They respond visually.
Ian and the spontaneous buyers of his ilk, are highly receptive to visual input and stimulation.
Here’s the thing about spontaneous buyers — they often don’t know what they want until they see it. Therefore, an important aspect of targeting these customers is making the product to stand out for them. You can achieve this by using large banners, bold text and other typographic elements that make the product more visible.
Seeing something is the precursor to buying it. There is hardly any cognition between the two events. They see. They buy.
They insist on instant gratification.
Instant gratification is real and powerful. In marketing, it’s virtually irresistible, especially for the spontaneous buyer.
By and large, spontaneous buyers are acting on the desire for instant gratification. Little else matters to them than getting it, and getting it now.
This attitude and its attendant behavior compel spontaneous buyers to do the things we’ve discussed in this article — take risks and spend big.
To summarize, here are the general characteristics of spontaneous buyers:
- They are driven by emotion.
- They will take risks.
- They spend big.
- They are gregarious, upbeat and positive.
- They are competitive.
- They will act fast
- They defy logic.
- They respond visually.
- They insist on instant gratification.
What do spontaneous buyers love?
To hook a spontaneous buyer, you have to identify those things that will compel action. I want to focus on just a few of those, since these involve practical things that you can do to enhance your online buying experience.
- Make the funnel short and swift.
- Your website should be fast.
- Don’t complicate the checkout process with additional choices.
- Visual stimulation is paramount. The website needs to appeal to the eyes, not just to the logical brain.
- Use your most outlandish marketing idea. Chances are, the spontaneous buyer will love it.
- High prices are no barrier to a purchase.
- If you’re dealing with a predominantly spontaneous customer crowd, you will gain plenty of buyers even if your product seems overpriced.
- Make emotional appeal the touchstone of your advertising.
- Frontload your emotional arguments, and allow logical persuasion such as data and bar graphs to take a back seat.
What should you do?
Segment your buyers by modality.
At the most basic level, I encourage you to think of your customers according to their modalities. You may not be able to do email segmentation or landing page segmentation based on buyer modalities.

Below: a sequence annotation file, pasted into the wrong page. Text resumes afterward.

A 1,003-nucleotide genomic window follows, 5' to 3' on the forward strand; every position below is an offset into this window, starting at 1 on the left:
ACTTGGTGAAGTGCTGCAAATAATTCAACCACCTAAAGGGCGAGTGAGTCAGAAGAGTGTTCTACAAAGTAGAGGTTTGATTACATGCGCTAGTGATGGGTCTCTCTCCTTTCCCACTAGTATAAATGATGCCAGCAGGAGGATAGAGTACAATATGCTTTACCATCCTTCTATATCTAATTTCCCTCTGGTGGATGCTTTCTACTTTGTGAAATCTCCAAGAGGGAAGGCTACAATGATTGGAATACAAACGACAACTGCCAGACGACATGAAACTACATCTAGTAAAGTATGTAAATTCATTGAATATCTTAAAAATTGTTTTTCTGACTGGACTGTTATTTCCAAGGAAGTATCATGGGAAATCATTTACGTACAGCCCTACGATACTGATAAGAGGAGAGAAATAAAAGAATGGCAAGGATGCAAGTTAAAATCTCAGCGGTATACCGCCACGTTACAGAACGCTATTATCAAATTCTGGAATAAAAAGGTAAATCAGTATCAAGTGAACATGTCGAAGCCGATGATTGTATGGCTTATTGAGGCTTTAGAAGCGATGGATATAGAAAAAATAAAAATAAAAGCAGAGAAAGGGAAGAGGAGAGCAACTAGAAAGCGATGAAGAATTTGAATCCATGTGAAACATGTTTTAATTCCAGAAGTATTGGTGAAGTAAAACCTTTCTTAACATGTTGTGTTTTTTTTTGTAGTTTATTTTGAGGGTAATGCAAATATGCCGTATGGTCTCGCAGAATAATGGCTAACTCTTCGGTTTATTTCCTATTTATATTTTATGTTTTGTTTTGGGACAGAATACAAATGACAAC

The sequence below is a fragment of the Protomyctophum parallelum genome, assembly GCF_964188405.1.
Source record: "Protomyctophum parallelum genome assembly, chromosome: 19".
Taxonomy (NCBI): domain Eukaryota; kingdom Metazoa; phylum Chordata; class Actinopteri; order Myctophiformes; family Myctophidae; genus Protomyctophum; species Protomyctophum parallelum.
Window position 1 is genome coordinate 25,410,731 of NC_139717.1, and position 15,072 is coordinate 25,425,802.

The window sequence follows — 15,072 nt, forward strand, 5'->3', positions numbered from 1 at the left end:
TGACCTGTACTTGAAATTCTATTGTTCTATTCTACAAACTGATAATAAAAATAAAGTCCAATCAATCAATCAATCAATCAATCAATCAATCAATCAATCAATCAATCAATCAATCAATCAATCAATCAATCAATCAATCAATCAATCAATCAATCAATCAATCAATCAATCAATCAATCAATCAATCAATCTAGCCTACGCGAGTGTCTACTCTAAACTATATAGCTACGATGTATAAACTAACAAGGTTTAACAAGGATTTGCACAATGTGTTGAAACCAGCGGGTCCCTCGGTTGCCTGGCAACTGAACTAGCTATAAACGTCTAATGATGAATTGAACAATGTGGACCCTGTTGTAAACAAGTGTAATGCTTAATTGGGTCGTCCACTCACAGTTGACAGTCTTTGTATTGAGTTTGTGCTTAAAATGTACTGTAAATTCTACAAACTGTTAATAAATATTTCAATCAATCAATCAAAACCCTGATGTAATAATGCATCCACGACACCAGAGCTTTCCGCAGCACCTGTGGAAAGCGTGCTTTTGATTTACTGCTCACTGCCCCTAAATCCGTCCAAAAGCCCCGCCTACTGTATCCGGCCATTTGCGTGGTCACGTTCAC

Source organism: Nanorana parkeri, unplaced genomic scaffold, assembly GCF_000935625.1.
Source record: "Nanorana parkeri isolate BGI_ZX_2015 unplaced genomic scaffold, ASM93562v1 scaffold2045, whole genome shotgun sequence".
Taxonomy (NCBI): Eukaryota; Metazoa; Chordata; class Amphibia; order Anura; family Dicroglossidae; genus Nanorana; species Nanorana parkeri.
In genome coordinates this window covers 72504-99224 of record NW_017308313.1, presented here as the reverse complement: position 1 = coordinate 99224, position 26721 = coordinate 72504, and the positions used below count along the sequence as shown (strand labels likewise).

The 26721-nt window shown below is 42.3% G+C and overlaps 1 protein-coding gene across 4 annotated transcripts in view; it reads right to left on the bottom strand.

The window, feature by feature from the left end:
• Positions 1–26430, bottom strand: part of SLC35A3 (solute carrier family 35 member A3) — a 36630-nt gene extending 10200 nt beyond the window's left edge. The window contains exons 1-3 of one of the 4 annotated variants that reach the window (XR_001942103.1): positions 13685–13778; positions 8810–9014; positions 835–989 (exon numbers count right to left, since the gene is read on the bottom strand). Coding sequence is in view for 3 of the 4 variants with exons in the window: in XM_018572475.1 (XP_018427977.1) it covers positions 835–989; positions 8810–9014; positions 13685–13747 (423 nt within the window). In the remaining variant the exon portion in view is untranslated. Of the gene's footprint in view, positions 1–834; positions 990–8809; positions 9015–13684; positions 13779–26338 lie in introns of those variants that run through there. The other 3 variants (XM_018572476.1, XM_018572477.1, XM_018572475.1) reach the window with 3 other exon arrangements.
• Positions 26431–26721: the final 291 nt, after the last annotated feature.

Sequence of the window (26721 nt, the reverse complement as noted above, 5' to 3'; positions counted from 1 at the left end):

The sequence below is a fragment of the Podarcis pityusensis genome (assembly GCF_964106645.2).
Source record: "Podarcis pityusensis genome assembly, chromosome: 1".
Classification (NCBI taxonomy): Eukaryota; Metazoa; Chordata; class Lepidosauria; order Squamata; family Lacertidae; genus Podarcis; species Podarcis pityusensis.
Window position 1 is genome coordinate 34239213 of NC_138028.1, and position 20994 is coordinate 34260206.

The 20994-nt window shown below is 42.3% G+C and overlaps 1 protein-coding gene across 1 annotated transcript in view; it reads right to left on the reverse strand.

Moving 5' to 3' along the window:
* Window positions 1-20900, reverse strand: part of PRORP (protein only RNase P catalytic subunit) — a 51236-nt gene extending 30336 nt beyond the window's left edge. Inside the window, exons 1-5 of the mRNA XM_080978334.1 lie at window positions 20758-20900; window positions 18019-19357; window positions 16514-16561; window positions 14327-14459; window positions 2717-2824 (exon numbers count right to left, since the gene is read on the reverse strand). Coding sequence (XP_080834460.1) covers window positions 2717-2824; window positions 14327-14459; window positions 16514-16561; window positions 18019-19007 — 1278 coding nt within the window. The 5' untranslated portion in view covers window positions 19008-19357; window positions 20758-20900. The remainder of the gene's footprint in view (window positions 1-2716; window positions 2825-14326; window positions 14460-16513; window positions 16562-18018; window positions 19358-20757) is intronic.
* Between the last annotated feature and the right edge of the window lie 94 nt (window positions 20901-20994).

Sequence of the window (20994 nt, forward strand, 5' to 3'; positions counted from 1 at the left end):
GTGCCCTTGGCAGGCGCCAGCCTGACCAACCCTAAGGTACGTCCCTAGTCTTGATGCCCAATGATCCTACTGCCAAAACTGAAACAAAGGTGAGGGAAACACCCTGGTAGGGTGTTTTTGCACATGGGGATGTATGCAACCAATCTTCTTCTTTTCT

What can you do? You can change your mindset. Since it’s true that most buyers fall somewhere in the realm of the modalities, make it your goal to understand each modality and identify characteristics of buyers who are within a given modality.
Identify the things in your conversion funnel that will motivate a spontaneous buyer. Keep them.
Try to intuit the cognitive process of a spontaneous buyer as she proceeds through your conversion funnel. What is going to keep her moving? These are precisely the features and elements that you should retain.
Identify anything missing from your conversion funnel or website that could motivate a spontaneous buyer. Add them.
Need to add some urgency, some competition, or some in-your-face marketing approach? If you want to appeal to spontaneous buyers, you certainly do. Pick a few spontaneous elements to add, and juice up your conversion funnel.
Locate anything on your website or in your conversion pathway that could be a negative trigger for a spontaneous buyer. Remove these things.
These are the things that a spontaneous buyer would hate. Knowing that a spontaneous buyer doesn’t like slow websites or a clunky UX, could you improve on your website or conversion funnel? The slicker, the sicker and the sexier, the better.
If you’ve read this article in its entirety, you know more about the spontaneous buyer than most people on the planet, and more than most conversion optimizers. You can use this knowledge to your advantage.
One major advantage? If you implement spontaneous features in your website, you’ll get more than just spontaneous buyers to make purchases. Data shows that nearly all buyers — 90% according to the New York Post — exhibit spontaneous or impulse buying behavior at some point.
While the buyer modality quadrant has its validity, the truth is that most of us are wandering around from quadrant to quadrant depending on what time of day it is, who we’re with, how much sleep we’ve had, whether the item in question is a chocolate brownie or a Bluetooth headset, and depending on the number of days remaining until our next paycheck is direct-deposited into our checking account.
See what I mean? The same features that appeal to some spontaneous buyers are also going to appeal to some humanistic buyers in some situations on some days.
So you really can’t go wrong. I’d say the best thing that you can do with your time is to go split test some spontaneous features on your website.